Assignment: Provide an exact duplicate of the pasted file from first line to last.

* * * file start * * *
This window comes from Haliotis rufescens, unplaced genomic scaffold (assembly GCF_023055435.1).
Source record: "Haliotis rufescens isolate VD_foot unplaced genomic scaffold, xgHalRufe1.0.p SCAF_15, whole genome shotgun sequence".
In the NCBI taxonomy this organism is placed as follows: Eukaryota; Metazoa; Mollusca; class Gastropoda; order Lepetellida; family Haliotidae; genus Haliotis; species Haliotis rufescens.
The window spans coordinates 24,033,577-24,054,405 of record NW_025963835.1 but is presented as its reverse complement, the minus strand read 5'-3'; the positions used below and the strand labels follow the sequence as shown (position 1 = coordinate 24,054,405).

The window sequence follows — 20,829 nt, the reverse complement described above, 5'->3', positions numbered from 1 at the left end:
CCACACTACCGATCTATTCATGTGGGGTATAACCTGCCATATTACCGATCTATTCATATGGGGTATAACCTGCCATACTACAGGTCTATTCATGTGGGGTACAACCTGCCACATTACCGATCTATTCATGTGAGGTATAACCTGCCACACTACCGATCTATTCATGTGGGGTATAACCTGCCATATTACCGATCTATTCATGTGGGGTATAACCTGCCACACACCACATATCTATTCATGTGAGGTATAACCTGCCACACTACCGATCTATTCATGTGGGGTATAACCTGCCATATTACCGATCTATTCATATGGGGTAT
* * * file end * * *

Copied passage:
This window comes from Haliotis rufescens, unplaced genomic scaffold (assembly GCF_023055435.1).
Source record: "Haliotis rufescens isolate VD_foot unplaced genomic scaffold, xgHalRufe1.0.p SCAF_15, whole genome shotgun sequence".
In the NCBI taxonomy this organism is placed as follows: Eukaryota; Metazoa; Mollusca; class Gastropoda; order Lepetellida; family Haliotidae; genus Haliotis; species Haliotis rufescens.
The window spans coordinates 24,033,577-24,054,405 of record NW_025963835.1 but is presented as its reverse complement, the minus strand read 5'-3'; the positions used below and the strand labels follow the sequence as shown (position 1 = coordinate 24,054,405).

The window sequence follows — 20,829 nt, the reverse complement described above, 5'->3', positions numbered from 1 at the left end:
CCACACTACCGATCTATTCATGTGGGGTATAACCTGCCATATTACCGATCTATTCATATGGGGTATAACCTGCCATACTACAGGTCTATTCATGTGGGGTACAACCTGCCACATTACCGATCTATTCATGTGAGGTATAACCTGCCACACTACCGATCTATTCATGTGGGGTATAACCTGCCATATTACCGATCTATTCATGTGGGGTATAACCTGCCACACACCACATATCTATTCATGTGAGGTATAACCTGCCACACTACCGATCTATTCATGTGGGGTATAACCTGCCATATTACCGATCTATTCATATGGGGTAT